The National Union of Mineworkers, which used to speak for the most employees at Impala Platinum Holdings Ltd. (IMP), has “some way to go” before regaining recognition at the second-biggest producer, the company said.
The NUM represents 7 percent of the workforce, while 30 percent is needed for organizational rights at Impala, Johan Theron, the company’s Johannesburg-based human-resources executive, said in an e-mail response to questions. The NUM fell below the previous requirement of 50 percent in March 2012 and legally lost recognition in February this year, he said.
The Association of Mineworkers and Construction Union has unseated the NUM as the dominant representative at the three biggest platinum producers in South Africa, which has the largest known reserves of the metal. Union rivalry has contributed to some of the worst labor violence the country has witnessed since the end of apartheid in 1994.
“Whilst they were the legally recognized as the majority, they were not amenable to allowing AMCU access or rights,” Theron said of the NUM. Equally, the AMCU, which on July 10 signed a recognition pact that shows it speaks for “a little more than 50 percent” of Impala workers, isn’t supportive of lowering the required threshold, he said.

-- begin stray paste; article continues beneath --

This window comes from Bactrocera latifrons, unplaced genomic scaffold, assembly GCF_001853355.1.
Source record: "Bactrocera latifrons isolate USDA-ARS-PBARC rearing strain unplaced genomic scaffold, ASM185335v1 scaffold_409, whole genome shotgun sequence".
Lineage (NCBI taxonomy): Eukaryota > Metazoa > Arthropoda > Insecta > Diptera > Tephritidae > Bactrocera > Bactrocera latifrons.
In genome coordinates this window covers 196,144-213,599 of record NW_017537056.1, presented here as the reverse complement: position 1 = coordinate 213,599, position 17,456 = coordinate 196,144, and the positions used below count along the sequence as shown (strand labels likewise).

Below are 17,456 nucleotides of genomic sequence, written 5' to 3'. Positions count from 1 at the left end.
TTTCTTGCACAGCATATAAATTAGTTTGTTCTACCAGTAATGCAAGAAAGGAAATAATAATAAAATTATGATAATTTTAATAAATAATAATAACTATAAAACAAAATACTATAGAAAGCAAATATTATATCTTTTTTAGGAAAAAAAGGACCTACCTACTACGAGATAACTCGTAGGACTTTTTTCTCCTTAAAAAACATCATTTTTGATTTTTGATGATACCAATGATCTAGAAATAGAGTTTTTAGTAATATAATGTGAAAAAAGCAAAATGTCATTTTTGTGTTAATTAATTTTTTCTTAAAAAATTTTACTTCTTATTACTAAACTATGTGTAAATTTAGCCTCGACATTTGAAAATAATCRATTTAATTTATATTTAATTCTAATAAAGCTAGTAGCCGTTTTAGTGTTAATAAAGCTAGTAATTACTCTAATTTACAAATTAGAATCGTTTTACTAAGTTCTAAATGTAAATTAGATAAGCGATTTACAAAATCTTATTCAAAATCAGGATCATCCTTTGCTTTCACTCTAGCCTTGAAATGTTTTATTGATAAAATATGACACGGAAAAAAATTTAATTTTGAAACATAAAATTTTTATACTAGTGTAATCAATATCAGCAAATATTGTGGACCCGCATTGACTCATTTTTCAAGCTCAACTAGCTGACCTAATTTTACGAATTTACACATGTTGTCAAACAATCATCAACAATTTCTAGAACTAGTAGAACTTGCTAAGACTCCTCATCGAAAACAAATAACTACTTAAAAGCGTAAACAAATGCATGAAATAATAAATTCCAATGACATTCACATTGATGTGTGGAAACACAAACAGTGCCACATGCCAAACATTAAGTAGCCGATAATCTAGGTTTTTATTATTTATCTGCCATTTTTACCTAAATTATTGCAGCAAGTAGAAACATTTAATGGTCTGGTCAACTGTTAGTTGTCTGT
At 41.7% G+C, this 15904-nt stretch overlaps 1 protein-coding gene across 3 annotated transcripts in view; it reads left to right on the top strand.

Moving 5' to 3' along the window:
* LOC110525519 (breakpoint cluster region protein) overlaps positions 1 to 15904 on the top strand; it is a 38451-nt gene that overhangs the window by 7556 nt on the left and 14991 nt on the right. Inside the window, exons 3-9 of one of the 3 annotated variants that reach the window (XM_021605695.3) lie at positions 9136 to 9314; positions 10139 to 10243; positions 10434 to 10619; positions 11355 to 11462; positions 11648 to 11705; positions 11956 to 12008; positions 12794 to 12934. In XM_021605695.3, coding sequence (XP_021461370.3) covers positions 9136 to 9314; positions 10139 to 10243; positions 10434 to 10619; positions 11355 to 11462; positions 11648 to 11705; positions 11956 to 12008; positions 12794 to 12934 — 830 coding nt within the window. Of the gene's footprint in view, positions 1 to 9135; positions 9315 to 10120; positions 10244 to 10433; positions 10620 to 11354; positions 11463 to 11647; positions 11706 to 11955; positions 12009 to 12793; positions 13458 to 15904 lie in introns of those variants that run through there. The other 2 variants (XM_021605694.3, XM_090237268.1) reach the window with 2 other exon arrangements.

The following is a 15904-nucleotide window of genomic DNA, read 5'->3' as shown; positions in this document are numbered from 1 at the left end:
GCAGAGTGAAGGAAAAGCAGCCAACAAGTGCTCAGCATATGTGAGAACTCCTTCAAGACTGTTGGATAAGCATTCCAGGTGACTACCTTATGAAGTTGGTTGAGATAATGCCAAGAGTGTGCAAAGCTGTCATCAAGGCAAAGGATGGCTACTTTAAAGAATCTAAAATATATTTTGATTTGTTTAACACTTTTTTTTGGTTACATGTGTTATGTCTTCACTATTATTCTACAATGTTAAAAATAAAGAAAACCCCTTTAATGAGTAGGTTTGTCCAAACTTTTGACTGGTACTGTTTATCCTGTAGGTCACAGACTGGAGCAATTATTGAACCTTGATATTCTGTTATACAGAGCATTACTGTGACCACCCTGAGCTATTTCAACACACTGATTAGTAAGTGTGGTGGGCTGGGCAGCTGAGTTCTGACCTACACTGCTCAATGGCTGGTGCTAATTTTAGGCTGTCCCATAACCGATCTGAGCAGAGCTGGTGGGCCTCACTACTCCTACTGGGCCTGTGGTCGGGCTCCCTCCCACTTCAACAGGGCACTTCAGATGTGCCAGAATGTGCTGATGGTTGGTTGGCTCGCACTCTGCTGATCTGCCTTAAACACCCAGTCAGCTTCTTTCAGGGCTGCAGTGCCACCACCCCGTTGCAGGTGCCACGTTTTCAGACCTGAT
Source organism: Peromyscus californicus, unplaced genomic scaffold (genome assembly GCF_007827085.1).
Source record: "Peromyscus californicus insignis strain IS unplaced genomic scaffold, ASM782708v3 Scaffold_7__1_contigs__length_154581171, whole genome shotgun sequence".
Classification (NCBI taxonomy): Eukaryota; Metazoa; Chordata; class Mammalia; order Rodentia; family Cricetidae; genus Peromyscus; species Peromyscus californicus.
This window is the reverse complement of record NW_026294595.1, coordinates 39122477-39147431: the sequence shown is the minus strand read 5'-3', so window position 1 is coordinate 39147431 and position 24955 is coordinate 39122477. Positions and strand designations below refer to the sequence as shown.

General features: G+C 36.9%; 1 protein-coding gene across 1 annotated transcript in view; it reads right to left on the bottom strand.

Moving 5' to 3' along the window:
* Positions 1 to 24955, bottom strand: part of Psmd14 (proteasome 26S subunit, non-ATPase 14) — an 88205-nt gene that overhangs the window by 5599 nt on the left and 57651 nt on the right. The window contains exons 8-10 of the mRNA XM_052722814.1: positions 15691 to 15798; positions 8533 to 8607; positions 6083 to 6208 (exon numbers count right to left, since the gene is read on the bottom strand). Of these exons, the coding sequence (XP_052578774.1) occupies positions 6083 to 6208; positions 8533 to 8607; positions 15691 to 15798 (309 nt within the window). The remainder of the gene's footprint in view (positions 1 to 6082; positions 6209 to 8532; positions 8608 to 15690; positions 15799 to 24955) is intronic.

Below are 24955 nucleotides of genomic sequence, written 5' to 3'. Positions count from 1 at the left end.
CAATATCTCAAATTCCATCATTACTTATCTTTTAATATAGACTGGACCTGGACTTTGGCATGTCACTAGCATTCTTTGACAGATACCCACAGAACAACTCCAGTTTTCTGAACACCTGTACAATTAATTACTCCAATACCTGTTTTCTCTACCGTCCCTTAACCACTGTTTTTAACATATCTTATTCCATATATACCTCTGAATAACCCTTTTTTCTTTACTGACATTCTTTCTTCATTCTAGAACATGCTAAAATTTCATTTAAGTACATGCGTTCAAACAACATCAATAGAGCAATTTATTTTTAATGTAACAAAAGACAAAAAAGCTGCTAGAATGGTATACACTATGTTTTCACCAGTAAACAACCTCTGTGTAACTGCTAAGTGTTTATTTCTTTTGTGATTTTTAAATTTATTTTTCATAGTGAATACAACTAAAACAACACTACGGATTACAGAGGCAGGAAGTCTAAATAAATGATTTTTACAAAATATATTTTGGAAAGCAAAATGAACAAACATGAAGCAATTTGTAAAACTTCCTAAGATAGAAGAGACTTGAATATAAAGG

In August, police killed 34 protesters at Lonmin Plc (LMI)’s Marikana platinum mine in South Africa during a strike that formed part of a wave of labor disruptions for the industry.
The long period taken to strip the NUM of its recognition rights was caused by the violence and intimidation before and after the Marikana, Theron said.
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